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Aphorisms From Shakespeare: Arranged According to the Plays, &C., With a ...
Keine Leseprobe verfügbar - 2016
Affection ALTH Aphorisms aphoristic bear Beauty Ben Jonson better blood corrupt dangerous Death Deeds doth Earth Enemies evil false faults fear FIDEN flatter Folly Fool Fortune Friends gainst GENTLEMEN OF VERONA give GNOMY grace Grief Guilt happy hate hath Heart Heaven Honesty Honor Hope IRTUE Jonson judgment Justice Kings live looks Love Love—it's Love's Marriage MEASURE FOR MEASURE MELAN Men's Mercy Mind moral Murther Music Nature ne'er never noble Noble Kinsmen º º Oath offence Passion Patience Peace Pity Plutarch Power praise Pride rage Reason rich Shakespeare Shame shew sleep Sorrow Soul speak Spirit strong sweet thee things thou thought tongue true Truth TYRANNY Valour Vice vile VIRG Virtue virtuous Wisdom wise words World worst wrong Youth
Seite 189 - It droppeth as the gentle rain from heaven Upon the place beneath : it is twice blest; It blesseth him that gives, and him that takes...
Seite 227 - Past reason hunted, and no sooner had, Past reason hated, as a swallow'd bait On purpose laid to make the taker mad; Mad in pursuit, and in possession so; Had, having, and in quest to have, extreme; A bliss in proof, and proved, a very woe; Before, a joy proposed; behind, a dream. All this the world well knows; yet none knows well To shun the heaven that leads men to this hell. CXXX My mistress' eyes are nothing like the sun; Coral is far more red than her lips...
Seite 47 - All murder'd: for within the hollow crown That rounds the mortal temples of a king Keeps Death his court; and there the antic sits, Scoffing his state and grinning at his pomp...
Seite 185 - To kings, that fear their subjects' treachery ? O, yes it doth ; a thousand-fold it doth. And to conclude, — the shepherd's homely curds, His cold thin drink out of his leather bottle, His wonted sleep under a fresh tree's shade, All which secure and sweetly he enjoys, Is far beyond a prince's delicates, His viands sparkling in a golden cup, • His body couched in a curious bed, When care, mistrust, and treason wait on him.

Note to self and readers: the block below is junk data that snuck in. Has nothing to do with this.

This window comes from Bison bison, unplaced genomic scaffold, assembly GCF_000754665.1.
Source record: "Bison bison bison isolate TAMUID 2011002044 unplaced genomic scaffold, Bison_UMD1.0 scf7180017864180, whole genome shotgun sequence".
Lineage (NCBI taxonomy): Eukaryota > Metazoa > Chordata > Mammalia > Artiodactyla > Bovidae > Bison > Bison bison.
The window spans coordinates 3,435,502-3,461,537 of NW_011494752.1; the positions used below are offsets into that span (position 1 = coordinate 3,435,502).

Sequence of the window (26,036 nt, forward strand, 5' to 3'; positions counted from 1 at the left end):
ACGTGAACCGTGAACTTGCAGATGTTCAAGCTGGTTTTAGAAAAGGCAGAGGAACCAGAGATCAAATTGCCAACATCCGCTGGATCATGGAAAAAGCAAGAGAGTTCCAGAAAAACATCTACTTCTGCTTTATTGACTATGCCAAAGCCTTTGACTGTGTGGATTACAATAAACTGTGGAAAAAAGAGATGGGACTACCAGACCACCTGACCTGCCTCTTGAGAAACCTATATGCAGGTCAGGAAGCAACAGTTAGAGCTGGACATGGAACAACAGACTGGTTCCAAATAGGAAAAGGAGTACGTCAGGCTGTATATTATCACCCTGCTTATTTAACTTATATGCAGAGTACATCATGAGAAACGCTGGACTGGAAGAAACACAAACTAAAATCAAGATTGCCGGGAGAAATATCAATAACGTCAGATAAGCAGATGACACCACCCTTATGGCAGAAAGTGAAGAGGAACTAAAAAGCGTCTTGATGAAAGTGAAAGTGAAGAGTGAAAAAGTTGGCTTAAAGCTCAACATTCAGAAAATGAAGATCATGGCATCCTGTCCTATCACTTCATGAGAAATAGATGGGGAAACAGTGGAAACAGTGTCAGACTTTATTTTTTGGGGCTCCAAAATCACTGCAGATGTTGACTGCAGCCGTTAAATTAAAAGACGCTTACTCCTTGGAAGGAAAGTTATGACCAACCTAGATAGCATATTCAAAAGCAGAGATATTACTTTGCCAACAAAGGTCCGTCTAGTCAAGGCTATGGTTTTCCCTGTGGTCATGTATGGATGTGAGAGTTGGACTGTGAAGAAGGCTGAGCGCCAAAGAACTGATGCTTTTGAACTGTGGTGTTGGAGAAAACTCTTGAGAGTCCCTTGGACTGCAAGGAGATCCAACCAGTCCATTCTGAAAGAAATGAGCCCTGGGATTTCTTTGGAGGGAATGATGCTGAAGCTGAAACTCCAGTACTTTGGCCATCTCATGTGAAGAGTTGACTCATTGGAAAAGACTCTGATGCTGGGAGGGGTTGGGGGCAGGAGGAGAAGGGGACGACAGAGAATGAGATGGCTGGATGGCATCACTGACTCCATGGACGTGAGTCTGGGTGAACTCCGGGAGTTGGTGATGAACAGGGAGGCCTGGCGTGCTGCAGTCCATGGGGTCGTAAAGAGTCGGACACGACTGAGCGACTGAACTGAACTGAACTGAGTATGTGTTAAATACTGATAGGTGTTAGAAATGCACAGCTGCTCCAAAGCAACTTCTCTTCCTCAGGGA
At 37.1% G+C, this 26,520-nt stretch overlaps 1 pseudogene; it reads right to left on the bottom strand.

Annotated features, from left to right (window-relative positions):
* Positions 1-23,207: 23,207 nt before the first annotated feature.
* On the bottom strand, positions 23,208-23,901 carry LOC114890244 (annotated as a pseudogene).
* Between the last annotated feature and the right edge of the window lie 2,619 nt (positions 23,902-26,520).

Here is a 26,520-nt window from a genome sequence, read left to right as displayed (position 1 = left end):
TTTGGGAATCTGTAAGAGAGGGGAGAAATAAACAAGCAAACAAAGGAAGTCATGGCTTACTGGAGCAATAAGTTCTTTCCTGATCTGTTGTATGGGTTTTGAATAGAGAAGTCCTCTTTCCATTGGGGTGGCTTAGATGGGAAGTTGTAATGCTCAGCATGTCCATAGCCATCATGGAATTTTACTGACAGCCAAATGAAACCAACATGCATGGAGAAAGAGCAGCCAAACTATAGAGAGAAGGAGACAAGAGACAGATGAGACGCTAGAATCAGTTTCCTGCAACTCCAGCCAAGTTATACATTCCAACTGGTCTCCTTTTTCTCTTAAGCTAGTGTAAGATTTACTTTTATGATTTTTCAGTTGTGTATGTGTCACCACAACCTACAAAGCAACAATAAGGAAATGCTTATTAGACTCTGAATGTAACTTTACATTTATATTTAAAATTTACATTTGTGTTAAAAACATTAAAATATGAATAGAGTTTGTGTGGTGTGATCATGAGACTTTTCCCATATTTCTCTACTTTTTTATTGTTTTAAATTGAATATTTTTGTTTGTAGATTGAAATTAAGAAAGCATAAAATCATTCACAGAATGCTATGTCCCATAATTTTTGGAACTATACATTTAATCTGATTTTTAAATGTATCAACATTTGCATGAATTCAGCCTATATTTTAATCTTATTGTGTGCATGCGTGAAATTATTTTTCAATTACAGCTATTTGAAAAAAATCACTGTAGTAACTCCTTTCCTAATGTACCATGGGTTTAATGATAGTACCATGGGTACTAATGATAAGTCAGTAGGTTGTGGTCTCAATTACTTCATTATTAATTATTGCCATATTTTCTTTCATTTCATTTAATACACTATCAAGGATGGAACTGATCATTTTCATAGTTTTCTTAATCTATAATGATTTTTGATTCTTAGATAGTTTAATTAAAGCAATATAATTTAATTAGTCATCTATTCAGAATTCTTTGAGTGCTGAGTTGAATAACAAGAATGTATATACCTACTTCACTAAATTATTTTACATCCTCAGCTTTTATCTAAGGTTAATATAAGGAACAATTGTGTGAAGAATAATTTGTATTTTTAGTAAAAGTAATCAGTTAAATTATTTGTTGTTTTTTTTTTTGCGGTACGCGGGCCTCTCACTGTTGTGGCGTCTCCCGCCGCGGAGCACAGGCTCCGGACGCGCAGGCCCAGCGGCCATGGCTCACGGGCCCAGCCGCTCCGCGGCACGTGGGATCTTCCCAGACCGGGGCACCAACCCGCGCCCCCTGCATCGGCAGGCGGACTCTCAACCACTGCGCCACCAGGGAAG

Seite 160 - tis in ourselves that we are thus or thus. Our bodies are our gardens, to the which our wills are gardeners ; so that if we will plant nettles or sow lettuce, set hyssop and weed up thyme, supply it with one gender of herbs or distract it with many, either to have it sterile with idleness or manured with industry, why, the power and corrigible authority of this lies in our wills.
Seite xxx - Soul of the age! The applause, delight, the wonder of our stage! My Shakespeare, rise! I will not lodge thee by Chaucer, or Spenser, or bid Beaumont lie A little further, to make thee a room: Thou are a monument without a tomb, And art alive still while thy book doth live And we have wits to read and praise to give.
Seite 222 - Let me not to the marriage of true minds Admit impediments. Love is not love Which alters when it alteration finds, Or bends with the remover to remove: O, no ! it is an ever-fixed mark, That looks on tempests and is never shaken; It is the star to every wandering bark, Whose worth's unknown, although his height be taken.
Seite 106 - tis a common proof, That lowliness is young ambition's ladder, Whereto the climber-upward turns his face; But when he once attains the upmost round, He then unto the ladder turns his back, Looks in the clouds, scorning the base degrees By which he did ascend.
Seite 218 - O, how much more doth beauty beauteous seem By that sweet ornament which truth doth give! The rose looks fair, but fairer we it deem For that sweet odour which doth in it live. The canker-blooms have full as deep a dye As the perfumed tincture of the roses, Hang on such thorns, and play as wantonly When summer's breath their masked buds discloses; But, for their virtue only is their show, They live unwoo'd and unrespected fade, Die to themselves.